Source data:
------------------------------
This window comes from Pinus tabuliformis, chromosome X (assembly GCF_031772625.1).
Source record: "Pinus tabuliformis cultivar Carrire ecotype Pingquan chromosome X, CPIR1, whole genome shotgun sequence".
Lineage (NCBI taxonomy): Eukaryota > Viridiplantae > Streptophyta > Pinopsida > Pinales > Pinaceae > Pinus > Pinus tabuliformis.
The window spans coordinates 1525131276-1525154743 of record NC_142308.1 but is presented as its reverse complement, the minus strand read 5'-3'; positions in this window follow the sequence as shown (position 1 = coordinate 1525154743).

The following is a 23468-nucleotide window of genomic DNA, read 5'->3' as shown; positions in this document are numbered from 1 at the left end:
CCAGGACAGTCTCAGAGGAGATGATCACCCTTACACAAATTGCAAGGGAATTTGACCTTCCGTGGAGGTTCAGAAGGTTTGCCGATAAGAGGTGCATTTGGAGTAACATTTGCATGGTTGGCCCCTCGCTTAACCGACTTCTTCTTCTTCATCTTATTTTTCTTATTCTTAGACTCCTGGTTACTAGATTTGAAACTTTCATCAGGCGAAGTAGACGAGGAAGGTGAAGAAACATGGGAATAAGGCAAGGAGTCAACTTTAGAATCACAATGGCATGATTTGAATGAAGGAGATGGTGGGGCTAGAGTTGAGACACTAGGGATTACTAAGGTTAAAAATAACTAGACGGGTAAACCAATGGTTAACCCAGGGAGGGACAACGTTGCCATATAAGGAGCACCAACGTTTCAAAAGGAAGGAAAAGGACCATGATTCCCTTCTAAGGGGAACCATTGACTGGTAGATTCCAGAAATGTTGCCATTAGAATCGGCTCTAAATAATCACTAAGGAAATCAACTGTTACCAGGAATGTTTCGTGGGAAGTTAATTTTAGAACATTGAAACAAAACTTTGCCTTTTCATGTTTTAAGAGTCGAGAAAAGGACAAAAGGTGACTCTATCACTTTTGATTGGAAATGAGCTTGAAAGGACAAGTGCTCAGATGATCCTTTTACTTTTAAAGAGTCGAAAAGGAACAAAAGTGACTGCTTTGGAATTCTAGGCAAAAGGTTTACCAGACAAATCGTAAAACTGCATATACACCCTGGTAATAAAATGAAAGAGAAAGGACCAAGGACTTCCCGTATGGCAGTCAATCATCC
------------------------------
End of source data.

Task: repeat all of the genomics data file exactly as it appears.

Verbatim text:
This window comes from Pinus tabuliformis, chromosome X (assembly GCF_031772625.1).
Source record: "Pinus tabuliformis cultivar Carrire ecotype Pingquan chromosome X, CPIR1, whole genome shotgun sequence".
Lineage (NCBI taxonomy): Eukaryota > Viridiplantae > Streptophyta > Pinopsida > Pinales > Pinaceae > Pinus > Pinus tabuliformis.
The window spans coordinates 1525131276-1525154743 of record NC_142308.1 but is presented as its reverse complement, the minus strand read 5'-3'; positions in this window follow the sequence as shown (position 1 = coordinate 1525154743).

The following is a 23468-nucleotide window of genomic DNA, read 5'->3' as shown; positions in this document are numbered from 1 at the left end:
CCAGGACAGTCTCAGAGGAGATGATCACCCTTACACAAATTGCAAGGGAATTTGACCTTCCGTGGAGGTTCAGAAGGTTTGCCGATAAGAGGTGCATTTGGAGTAACATTTGCATGGTTGGCCCCTCGCTTAACCGACTTCTTCTTCTTCATCTTATTTTTCTTATTCTTAGACTCCTGGTTACTAGATTTGAAACTTTCATCAGGCGAAGTAGACGAGGAAGGTGAAGAAACATGGGAATAAGGCAAGGAGTCAACTTTAGAATCACAATGGCATGATTTGAATGAAGGAGATGGTGGGGCTAGAGTTGAGACACTAGGGATTACTAAGGTTAAAAATAACTAGACGGGTAAACCAATGGTTAACCCAGGGAGGGACAACGTTGCCATATAAGGAGCACCAACGTTTCAAAAGGAAGGAAAAGGACCATGATTCCCTTCTAAGGGGAACCATTGACTGGTAGATTCCAGAAATGTTGCCATTAGAATCGGCTCTAAATAATCACTAAGGAAATCAACTGTTACCAGGAATGTTTCGTGGGAAGTTAATTTTAGAACATTGAAACAAAACTTTGCCTTTTCATGTTTTAAGAGTCGAGAAAAGGACAAAAGGTGACTCTATCACTTTTGATTGGAAATGAGCTTGAAAGGACAAGTGCTCAGATGATCCTTTTACTTTTAAAGAGTCGAAAAGGAACAAAAGTGACTGCTTTGGAATTCTAGGCAAAAGGTTTACCAGACAAATCGTAAAACTGCATATACACCCTGGTAATAAAATGAAAGAGAAAGGACCAAGGACTTCCCGTATGGCAGTCAATCATCC